The Whats and Whys of Mosquito Abatement Districts

Do you know your Mosquito Abatement District? MPAC’s Ruth Kerzee sheds light on these mysterious, quasi-governmental agencies

When I was a kid, oh those many years ago, mosquito bites were a part and parcel of summer. No one seemed to give a hoot about them except for those unattractive, red itchy bites that sometimes kept you up at night.

Things have changed today.  First, the West Nile Virus spread in the 90s and early ‘00s, then the Chikungunya virus inched northward, and now the mosquitoes act as the vector (carrier and transferer) for the Zika virus scare.  It’s important to know that most people will not get sick even if infected with one of these viruses, but often it seems like you’re risking infection every time you walk out the door!

In response to this feeling of impending doom from mosquito borne diseases, we often get the urge to take personal action to control the situation and spray something in the backyard. But rest easy, kind but worried reader, others already do the hard work omosquito control in your stead. Trained scientists like entomologists who study insect biology full-time(!), and epidemiologists who research the spread and control of diseases at the Centers for Disease Control (CDC) or your local health department work night and day to protect us from these dangers lurking in the great outdoors.  And, many of our communities have mosquito abatement districts that manage large adjacent areas to control mosquitoes: approximately 700 across the U.S.

Mosquito Abatement Districts (MADs) are mysterious, quasi-governmental agencies set up for the sole purpose of controlling mosquitoes. “Mysterious” because most people know very little about them or what they do. MADs keep a low profile, most have little or no online presence, and not every community has one. In the Midwest, Illinois, Michigan, and Minnesota have at least some of these districts, while Wisconsin and Indiana rely on local health departments or contracted service providers for mosquito control.

To dispel some of the mystery around MADs, let’s take a closer look at what they are and how they came to be. We initially created MADs to pool the resources of communities to “Fight the Bite” and provide a structure for funding those activities.  Illinois, a state with 20 MADs, passed the Mosquito Abatement District Act in 1927 giving Illinois citizens the right to petition for a MAD in a specific territory. The territory typically includes more than one community. Once established, the Act allows for the levy of up to 0.025% property tax to pay for the services. The four MADs in Cook County receive 0.01%, or $1 for every $100, of assessed property value. The funds are supposed to provide comprehensive mosquito control services within the district by paying for staff, salaries, trucks, insecticides, lab equipment, and seasonal workers.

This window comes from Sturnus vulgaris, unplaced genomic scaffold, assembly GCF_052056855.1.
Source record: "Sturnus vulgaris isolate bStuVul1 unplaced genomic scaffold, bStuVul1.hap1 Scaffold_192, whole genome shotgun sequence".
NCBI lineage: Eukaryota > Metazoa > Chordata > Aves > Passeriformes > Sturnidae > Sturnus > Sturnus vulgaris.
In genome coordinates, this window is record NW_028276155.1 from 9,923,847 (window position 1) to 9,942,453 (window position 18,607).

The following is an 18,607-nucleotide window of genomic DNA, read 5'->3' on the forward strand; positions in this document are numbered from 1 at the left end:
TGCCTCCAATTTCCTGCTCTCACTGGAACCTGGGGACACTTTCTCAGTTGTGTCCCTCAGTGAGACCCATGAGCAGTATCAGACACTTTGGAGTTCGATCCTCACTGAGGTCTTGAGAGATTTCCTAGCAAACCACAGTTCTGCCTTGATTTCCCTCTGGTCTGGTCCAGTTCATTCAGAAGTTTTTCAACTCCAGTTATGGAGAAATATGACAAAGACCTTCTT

Every MAD differs in size, shape, and approach to control.  While most take their cues from the CDC or local health department, each can provide as many or as few services as they want. In other words, the communities within the district determine the services provided by a MAD and the amount revenue raised to pay for these services.

When controlling mosquitoes, some MADs do area fogging for mosquitoes only after locally detecting a virus in a potential mosquito vector, some will fog just to reduce the nuisance of mosquitoes whether or not the disease is present, and some do no testing at all and rely on data available from other authorities.

In terms of size and staff, the North Shore MAD covers 13 municipalities with 9 full-time and 20 seasonal staff, whereas others contract out all services to private companies. Of the 20 Illinois MAD, just five have websites that provide information directly to the public such as schedules for control activities and access to reports.

In Minnesota, only one MAD exists, the Metropolitan Mosquito Control District that services the Twin Cities Metro-Area, and only four districts operate in Michigan. Both states like Illinois fund the districts through property taxes. Unlike Illinois, all MN and MI districts have robust websites for the public to review their activities.

MPAC recommends getting to know your Mosquito Abatement/Control District. Many provide useful information on how to protect yourself and loved ones from mosquito bites. Some MADs will post sampling information that reveals the threat of disease, methods used for control, and even a schedule of larviciding (treatment of standing water for mosquito larva) or adulticiding (fogging for adult mosquitoes). If you don’t have a MAD or similar district but want to find out what’s happening in your community, your municipal website is the best place to start or call your local health department.

Here are some other resources from the Midwest Pesticide Action Center on how to “Fight the Bite”:

West Nile Virus and Your Community

Prevent Mosquitoes in Your Backyard

Forgo the Fog: Alternatives to Mosquito Fogging

Zika: Beware the Scare


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